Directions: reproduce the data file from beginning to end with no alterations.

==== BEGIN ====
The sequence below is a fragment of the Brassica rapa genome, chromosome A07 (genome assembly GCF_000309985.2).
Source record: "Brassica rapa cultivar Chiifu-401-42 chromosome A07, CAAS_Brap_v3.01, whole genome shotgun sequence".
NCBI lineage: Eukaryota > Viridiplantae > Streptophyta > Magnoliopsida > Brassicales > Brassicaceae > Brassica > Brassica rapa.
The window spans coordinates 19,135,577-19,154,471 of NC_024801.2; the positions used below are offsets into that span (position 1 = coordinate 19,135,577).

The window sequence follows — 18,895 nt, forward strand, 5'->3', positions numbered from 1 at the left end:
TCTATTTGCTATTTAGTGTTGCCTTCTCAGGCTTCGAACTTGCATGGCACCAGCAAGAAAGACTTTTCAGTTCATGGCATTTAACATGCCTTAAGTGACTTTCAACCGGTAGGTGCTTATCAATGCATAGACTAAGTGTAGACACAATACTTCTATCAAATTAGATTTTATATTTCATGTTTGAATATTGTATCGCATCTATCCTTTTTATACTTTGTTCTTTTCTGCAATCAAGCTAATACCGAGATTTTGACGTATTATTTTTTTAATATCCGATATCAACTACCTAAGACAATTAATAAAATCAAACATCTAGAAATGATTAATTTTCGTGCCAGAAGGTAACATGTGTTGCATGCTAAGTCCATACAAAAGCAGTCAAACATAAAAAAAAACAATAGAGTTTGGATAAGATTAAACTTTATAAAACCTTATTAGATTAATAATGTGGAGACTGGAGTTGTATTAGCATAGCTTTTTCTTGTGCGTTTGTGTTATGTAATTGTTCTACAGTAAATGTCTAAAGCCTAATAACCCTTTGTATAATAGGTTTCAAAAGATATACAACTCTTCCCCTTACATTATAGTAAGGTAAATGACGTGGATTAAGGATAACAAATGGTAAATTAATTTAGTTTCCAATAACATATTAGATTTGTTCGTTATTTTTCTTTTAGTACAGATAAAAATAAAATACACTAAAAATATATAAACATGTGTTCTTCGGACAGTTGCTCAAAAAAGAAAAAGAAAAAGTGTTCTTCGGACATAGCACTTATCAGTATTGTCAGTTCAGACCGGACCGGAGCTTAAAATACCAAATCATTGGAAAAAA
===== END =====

The sequence below is a fragment of the Brassica rapa genome, chromosome A07 (genome assembly GCF_000309985.2).
Source record: "Brassica rapa cultivar Chiifu-401-42 chromosome A07, CAAS_Brap_v3.01, whole genome shotgun sequence".
NCBI lineage: Eukaryota > Viridiplantae > Streptophyta > Magnoliopsida > Brassicales > Brassicaceae > Brassica > Brassica rapa.
The window spans coordinates 19,135,577-19,154,471 of NC_024801.2; the positions used below are offsets into that span (position 1 = coordinate 19,135,577).

The window sequence follows — 18,895 nt, forward strand, 5'->3', positions numbered from 1 at the left end:
TCTATTTGCTATTTAGTGTTGCCTTCTCAGGCTTCGAACTTGCATGGCACCAGCAAGAAAGACTTTTCAGTTCATGGCATTTAACATGCCTTAAGTGACTTTCAACCGGTAGGTGCTTATCAATGCATAGACTAAGTGTAGACACAATACTTCTATCAAATTAGATTTTATATTTCATGTTTGAATATTGTATCGCATCTATCCTTTTTATACTTTGTTCTTTTCTGCAATCAAGCTAATACCGAGATTTTGACGTATTATTTTTTTAATATCCGATATCAACTACCTAAGACAATTAATAAAATCAAACATCTAGAAATGATTAATTTTCGTGCCAGAAGGTAACATGTGTTGCATGCTAAGTCCATACAAAAGCAGTCAAACATAAAAAAAAACAATAGAGTTTGGATAAGATTAAACTTTATAAAACCTTATTAGATTAATAATGTGGAGACTGGAGTTGTATTAGCATAGCTTTTTCTTGTGCGTTTGTGTTATGTAATTGTTCTACAGTAAATGTCTAAAGCCTAATAACCCTTTGTATAATAGGTTTCAAAAGATATACAACTCTTCCCCTTACATTATAGTAAGGTAAATGACGTGGATTAAGGATAACAAATGGTAAATTAATTTAGTTTCCAATAACATATTAGATTTGTTCGTTATTTTTCTTTTAGTACAGATAAAAATAAAATACACTAAAAATATATAAACATGTGTTCTTCGGACAGTTGCTCAAAAAAGAAAAAGAAAAAGTGTTCTTCGGACATAGCACTTATCAGTATTGTCAGTTCAGACCGGACCGGAGCTTAAAATACCAAATCATTGGAAAAAA